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Friday, September 06, 2013

What are Large, Mid and Small Cap Funds


We keep hearing terms like large-cap, small-cap and wonder what type of stocks we should own and what these terms really mean? How does someone calculate whether a company is a large-cap or mid-cap? With so many people having such questions in mind, i thought of sharing this post with you.


What is Market Capitalization?
If you wish to buy a company and all its shares were offered to you at the current market price, how much would the company cost you? The answer is its Market Capitalization. Yes, you will have to pay the “Market Capitalization” of the company which is the product of a company’s total number of shares outstanding and the market price of the share.

Example
Let’s understand it with the help of an example. Suppose, you decided to purchase ABC Industries, when its shares were trading at Rs.50 and the number of  shares outstanding were 1 Crore. You would have paid,
Rs.50     x    1,00,00,000    =    Rs. 50,00,00,000
i.e., Rs. 50 Cr. is the Market Capitalization of ABC Industries.

What does Market Capitalization reflect?
However, what you should remember is that the market price of a share is the public opinion about the worth of a company’s stock. Thus, Market Capitalization is the public opinion of what the whole company is worth. This opinion is based on the past performance, future prospects and market sentiments of the public about the company. The market capitalization changes with time as a result of factors like company performance, economic factors like inflation, interest rates, etc.

Categorization of Companies
In India, you can find companies with market capitalization ranging from a few lakh to as much as few lakh Crores ! As a result, companies are usually classified as large-cap, mid-cap and small-cap companies.

What are Large-cap, mid-cap and small-cap companies?
We have frequently heard about some companies being Large-cap (e.g. Reliance, Tatas, Infosys etc.), while many others being Mid cap or Small-cap companies.  "Cap" is short for capitalization, and generally used for market capitalisation. Wonder how they are classified? Let’s take a look at how the BSE classifies companies according to their market capitalization.

The 80-15-5 method
BSE uses a method called as the 80-15-5 method. Here’s how this method works:
  • Arrange all the companies in descending order of their Market Capitalization.
  • The group of companies from the top, which together contribute 80% of the total Market Capitalization are Large-cap Companies,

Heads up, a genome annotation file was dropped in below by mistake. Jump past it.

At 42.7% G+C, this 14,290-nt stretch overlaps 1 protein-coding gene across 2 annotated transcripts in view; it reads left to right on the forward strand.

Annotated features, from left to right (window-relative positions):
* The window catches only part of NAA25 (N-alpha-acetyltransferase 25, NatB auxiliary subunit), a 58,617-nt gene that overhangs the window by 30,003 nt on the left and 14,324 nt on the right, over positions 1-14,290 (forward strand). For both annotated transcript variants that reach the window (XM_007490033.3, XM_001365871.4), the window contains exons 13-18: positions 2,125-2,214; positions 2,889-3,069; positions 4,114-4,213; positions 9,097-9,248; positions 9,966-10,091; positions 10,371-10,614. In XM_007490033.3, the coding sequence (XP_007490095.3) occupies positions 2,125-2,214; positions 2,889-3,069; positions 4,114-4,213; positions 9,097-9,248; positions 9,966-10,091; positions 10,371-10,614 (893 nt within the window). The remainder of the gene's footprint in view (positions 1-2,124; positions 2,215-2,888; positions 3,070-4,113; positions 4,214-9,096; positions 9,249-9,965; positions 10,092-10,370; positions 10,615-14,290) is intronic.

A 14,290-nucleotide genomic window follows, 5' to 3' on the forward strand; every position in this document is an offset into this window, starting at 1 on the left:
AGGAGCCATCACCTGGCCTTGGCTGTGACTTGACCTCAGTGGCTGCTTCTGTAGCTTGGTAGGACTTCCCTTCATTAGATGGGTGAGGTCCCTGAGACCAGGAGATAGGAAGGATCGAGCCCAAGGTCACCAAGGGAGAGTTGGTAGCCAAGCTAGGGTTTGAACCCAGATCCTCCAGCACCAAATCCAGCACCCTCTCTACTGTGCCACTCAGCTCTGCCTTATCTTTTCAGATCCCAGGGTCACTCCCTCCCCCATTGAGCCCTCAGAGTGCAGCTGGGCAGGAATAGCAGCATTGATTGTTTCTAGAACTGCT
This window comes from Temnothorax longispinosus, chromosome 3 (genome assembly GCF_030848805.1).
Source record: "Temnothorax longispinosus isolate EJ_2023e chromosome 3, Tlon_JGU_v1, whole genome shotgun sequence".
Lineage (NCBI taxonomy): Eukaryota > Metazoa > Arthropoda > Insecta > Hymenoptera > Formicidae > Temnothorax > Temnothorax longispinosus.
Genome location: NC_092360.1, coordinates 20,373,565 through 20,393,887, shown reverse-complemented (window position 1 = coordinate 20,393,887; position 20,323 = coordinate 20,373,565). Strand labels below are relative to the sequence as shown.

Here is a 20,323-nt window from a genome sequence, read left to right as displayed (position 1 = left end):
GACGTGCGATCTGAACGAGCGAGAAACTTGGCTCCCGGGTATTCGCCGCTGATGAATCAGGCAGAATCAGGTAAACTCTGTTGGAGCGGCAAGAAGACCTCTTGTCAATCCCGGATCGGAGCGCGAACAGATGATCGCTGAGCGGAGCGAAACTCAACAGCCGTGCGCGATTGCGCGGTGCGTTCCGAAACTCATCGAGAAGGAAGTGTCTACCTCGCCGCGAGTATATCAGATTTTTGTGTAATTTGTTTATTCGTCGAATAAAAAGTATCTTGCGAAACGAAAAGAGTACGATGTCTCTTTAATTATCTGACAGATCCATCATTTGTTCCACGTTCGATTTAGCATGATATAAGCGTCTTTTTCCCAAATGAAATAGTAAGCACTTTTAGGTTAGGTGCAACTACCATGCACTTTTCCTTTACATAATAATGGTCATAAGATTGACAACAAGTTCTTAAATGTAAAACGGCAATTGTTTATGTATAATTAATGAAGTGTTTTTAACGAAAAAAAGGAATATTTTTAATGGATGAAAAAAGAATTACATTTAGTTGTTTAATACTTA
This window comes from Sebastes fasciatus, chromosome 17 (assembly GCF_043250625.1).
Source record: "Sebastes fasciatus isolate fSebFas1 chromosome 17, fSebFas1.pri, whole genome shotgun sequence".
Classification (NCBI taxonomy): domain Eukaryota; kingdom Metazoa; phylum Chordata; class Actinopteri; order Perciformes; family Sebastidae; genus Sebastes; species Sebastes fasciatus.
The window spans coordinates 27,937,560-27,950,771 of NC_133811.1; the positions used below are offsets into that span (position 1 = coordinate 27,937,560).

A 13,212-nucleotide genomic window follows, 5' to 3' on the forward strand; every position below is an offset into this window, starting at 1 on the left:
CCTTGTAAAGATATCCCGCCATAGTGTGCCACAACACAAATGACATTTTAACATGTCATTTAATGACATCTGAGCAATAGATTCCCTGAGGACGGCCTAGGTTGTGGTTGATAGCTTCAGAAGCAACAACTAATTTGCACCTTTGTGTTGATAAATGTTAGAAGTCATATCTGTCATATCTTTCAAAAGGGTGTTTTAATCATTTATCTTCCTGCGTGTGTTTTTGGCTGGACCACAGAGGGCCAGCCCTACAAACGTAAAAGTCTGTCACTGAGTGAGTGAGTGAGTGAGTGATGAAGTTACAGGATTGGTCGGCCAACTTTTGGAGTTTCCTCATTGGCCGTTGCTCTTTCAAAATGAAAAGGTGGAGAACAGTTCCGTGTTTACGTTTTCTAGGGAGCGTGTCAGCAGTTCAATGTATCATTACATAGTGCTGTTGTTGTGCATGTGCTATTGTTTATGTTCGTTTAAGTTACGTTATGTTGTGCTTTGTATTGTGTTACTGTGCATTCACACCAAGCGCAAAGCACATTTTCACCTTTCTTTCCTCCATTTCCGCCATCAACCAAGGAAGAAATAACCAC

• The next group of companies contributing 15% (80-95%) of Market capitalization are Mid-cap companies, and
  • The remaining companies which contribute 5% of Market Capitalization are Small-cap companies.

Thus, the Large-cap companies, Mid-cap companies and Small-cap companies contribute 80%, 15% and 5% of the total Market Capitalization of the market respectively. This is known as the 80-15-5 method. The number of small-cap companies is the highest followed by mid-cap and large-cap companies. Thus, a small proportion of the total number of companies (large-cap) contribute the major part (80%) of total market capitalization.

Thumb Rule
As a thumb rule, the market capitalization of small-cap companies is up to two thousand crore, mid-cap companies is between two thousand to ten thousand crore and large-cap companies is above ten thousand crores. However, this does not mean that if the market falls or rises considerably, large-cap companies will become mid-cap and mid-cap will become small-cap, or vice versa.

Rather, the above ranges will change with a change in Total Market Capitalization.

What is the significance of Market capitalization?
It is regarded as an indicator of a company’s size. Large-cap companies are more robust. A large-cap company can be compared to a heavy goods carrier, while a mid-cap company to a mini carrier. If there is a speed breaker/bump on the road, the chances of a mini carrier getting knocked down are much more as compared to the heavy goods carrier. At the same time, a mini carrier picks up speed quickly and travels faster as compared to the heavy goods carrier; which requires time to catch up speed but has better stability and momentum. 

Summary
So, when you build your equity portion of the portfolio,  make sure that you have a core foundation of large cap companies, and over and above that, you can buy a limited set of mid or small cap companies to balance your risk-reward ratio.


All the best !!

Cheers



Manoj Arora
Lead a Financially Free Life !!

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